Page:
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The 2019 iteration of the Paris Air Show started off relatively slow. Boeing finished the first day of the show with not a single new commercial order.
Many expected a slow show for Boeing. As the manufacturer entered month three of the grounding of its 737 MAX aircraft following the crashes of two of its planes — with Ethiopian Airlines and Lion Air — the company was expected to lay low. Sure, maybe an order here or there, but no New Midsize Airplane (NMA) launch. And surely no 737 MAX orders, the thinking went.
The one thing that did get the show off to a notable start, however, was Airbus’s confirmation on Monday that it would launch its longest-range, single-aisle plane: the A321XLR. It quickly landed orders from American Airlines Middle Eastern Airlines, among others. All the while, the Boeing chalet remained quiet. Until Tuesday afternoon, the jetmaker’s visit to the 2019 air show was highlighted by an order for 30 787 Dreamliners by existing customer Korean Air.
Then came the bombshell.
On Tuesday afternoon, Willie Walsh, CEO of International Airlines Group — the parent company of British Airways and Iberia — announced the group was ordering Boeing’s troubled 737 MAX aircraft. Not just a handful, but 200 of them, split between the 737 MAX 8 and 737 MAX 10 variants, with some heading to LEVEL and some to Vueling.
The order took everyone by surprise, and perhaps provided Boeing and its MAX program the lifeline it needed. Coming into the show, no airline had ordered the MAX since the fatal Ethiopian Airlines crash and subsequent grounding of the aircraft worldwide.
While it likely saved the air show for Boeing — and took the MAX off the mat — the order came at a cost for Boeing. While the order was valued at more than $24 billion, Walsh and IAG likely got the 200 jets for a steal. Not only do airlines get heavily discounted deals when buying great number of aircraft in a single order, but given the fact that Boeing was likely desperate for the order, IAG’s probably received a substantial discount.
“We are truly honored and humbled by the leadership at International Airlines Group for placing their trust and confidence in the 737 MAX and, ultimately, in the people of Boeing and our deep commitment to quality and safety above all else,” Boeing Commercial Airplanes CEO Kevin McAllister, said in a statement.
Boeing remained quiet on the issues surrounding its MAX aircraft during the air show. The airliner remains grounded, awaiting a fix and regulatory approval before returning to the skies.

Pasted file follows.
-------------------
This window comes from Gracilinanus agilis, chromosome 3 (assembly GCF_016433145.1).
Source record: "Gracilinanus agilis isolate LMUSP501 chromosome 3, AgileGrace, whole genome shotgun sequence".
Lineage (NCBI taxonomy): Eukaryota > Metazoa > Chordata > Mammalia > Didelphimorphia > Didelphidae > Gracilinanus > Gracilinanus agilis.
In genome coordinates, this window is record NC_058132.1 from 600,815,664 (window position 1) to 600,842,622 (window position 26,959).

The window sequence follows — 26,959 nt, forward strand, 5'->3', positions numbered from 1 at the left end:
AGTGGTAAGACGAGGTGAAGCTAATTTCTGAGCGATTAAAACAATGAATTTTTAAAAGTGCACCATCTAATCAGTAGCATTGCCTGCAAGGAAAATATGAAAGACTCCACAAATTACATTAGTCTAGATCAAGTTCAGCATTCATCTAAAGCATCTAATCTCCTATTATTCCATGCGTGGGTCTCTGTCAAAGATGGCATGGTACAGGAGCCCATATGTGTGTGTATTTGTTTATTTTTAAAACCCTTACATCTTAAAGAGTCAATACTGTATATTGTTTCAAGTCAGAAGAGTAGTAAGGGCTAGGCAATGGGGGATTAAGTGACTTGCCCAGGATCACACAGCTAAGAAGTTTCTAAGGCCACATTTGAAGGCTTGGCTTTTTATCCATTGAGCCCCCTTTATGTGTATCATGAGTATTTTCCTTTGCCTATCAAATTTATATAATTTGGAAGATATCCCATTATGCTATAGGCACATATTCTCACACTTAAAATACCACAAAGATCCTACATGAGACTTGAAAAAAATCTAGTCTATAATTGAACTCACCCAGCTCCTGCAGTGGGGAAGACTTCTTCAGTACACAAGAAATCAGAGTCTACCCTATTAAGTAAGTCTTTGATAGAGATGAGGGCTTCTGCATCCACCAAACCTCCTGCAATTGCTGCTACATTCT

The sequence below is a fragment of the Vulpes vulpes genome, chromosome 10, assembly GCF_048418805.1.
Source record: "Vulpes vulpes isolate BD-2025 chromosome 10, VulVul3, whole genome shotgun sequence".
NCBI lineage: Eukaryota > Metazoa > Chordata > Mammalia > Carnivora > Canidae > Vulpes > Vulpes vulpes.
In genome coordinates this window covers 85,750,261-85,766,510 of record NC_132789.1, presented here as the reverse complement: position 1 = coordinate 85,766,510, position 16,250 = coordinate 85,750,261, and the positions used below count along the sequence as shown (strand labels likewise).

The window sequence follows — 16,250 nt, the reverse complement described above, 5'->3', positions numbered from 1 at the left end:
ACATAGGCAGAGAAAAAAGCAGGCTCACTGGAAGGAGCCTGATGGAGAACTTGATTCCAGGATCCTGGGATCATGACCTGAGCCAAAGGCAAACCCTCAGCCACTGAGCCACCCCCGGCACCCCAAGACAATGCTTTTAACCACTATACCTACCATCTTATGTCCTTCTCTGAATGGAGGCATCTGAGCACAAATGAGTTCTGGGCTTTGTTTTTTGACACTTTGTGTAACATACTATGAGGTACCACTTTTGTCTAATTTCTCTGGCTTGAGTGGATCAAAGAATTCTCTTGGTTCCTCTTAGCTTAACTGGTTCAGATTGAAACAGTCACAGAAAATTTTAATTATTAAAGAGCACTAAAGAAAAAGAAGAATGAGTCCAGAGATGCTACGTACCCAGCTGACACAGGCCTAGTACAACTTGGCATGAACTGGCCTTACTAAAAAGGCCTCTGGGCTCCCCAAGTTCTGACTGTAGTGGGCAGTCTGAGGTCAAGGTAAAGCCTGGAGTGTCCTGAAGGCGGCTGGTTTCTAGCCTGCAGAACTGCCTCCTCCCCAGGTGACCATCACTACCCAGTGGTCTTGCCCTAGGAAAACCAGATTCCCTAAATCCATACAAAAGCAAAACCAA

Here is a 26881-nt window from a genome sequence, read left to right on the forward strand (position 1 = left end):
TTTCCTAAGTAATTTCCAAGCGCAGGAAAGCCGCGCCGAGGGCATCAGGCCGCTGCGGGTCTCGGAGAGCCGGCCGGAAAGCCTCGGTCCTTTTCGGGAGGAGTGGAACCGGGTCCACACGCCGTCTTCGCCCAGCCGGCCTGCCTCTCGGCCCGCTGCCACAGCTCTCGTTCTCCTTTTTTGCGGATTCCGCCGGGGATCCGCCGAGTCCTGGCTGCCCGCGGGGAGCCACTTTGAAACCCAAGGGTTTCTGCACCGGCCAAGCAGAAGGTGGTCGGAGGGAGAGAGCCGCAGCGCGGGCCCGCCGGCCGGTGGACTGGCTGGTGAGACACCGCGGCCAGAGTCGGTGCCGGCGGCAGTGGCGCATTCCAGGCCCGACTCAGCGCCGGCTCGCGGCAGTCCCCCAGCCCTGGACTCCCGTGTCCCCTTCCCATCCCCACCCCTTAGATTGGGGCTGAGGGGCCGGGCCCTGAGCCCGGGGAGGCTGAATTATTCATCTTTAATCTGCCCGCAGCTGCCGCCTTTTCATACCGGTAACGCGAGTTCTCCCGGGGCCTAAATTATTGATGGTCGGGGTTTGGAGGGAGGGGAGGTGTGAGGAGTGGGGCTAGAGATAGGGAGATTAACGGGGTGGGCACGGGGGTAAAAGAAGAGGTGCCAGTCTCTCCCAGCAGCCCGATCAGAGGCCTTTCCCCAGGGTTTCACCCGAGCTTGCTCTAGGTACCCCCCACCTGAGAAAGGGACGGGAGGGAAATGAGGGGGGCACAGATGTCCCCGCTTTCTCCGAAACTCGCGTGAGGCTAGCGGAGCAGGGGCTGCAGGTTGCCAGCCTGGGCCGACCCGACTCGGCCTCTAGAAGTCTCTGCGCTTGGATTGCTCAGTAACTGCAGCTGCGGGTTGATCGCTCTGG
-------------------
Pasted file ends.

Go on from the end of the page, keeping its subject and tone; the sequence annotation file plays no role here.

Although Boeing’s IAG 737 MAX order was a jaw-dropper, Airbus had the far more consistent show. Aside from launching the A321XLR, which has a range of about 5,400 miles and will begin flying in 2023, the European manufacturer also locked in orders from Air Lease Corporation, Virgin Atlantic, Middle East Airlines, Cebu Pacific, International Airlines Group (for Aer Lingus and Iberia), Qantas, JetBlue and Indigo Partners (for Frontier, Wizz Air and JetSMART), among others.
So, who “won” the Paris Air Show? On the face of it and in terms of orders for planes, Airbus took the show. Not only did it announce a new plane, but it was well received from airlines, with more than 200 orders from the beginning of the week. Along with the orders for the A321XLR, Airbus announced dozens additional orders for aircraft ranging from A330neos to A220s and more. Plus, Airbus had the pleasure in knowing that its A321XLR announcement came before Boeing’s still-virtual New Midsize Airplane (NMA).
But, that said, Boeing very well might consider the show as much of a win as it could have imagined. With the surprise blockbuster order from IAG to purchase 200 of its tainted 737 MAX aircraft, the manufacturer may have gotten more out of the show than it was originally expecting.
It’s worth noting that when it comes to aircraft orders, there are a range of commitments — Letter of Intents, Memorandum of Understanding, firm orders, converted orders. Not all orders that were announced a the Paris Air Show should be taken in the same light, as some are likely to drop off or be converted.
The below comparison includes orders for commercial aircraft between the two manufacturers that were placed during the week of the Paris Air Show.
|Air Lease Corporation (5 787-9s)||Air Lease Corporation (50 A220-300s; 27 A321XLRs; 23 A321neos)|
|International Airlines Group (200 737 MAXs)||American Airlines (50 A321XLRs)|
|Korean Air (30 787s)||Cebu Pacific (16 A330neos; 10 A321XLRs; 5 A320neos)|
|Turkmenistan Airlines (1 777-200LR)||China Airlines (11 A321neos)|
|Delta Air Lines (5 A220s)|
|Indigo Partners (50 A321XLRs)|
|International Airlines Group (14 A321XLRs)|
|JetBlue (13 A321XLRs; 10 A220-300s)|
|Middle East Airlines (4 A321XLRs)|
|Qantas (36 A321XLR)|
|Saudi Arabian Airlines (15 A321XLRs; undisclosed number of A320neos)|
|Virgin Atlantic (14 A330neos)|
|TOTAL: 236||TOTAL: 345+|
Of course, these orders could, in fact, change in the end. For a year that was deemed by many to be a quiet and uneventful air show, both Boeing and Airbus added some important orders to their books. For Airbus, affirmation that its A321XLR was wanted, and for Boeing, a new order on the books for its 737 MAX. As for what happens in the future of the MAX program, however, is still up for discussion.
Featured photo by Zach Honig/The Points Guy.
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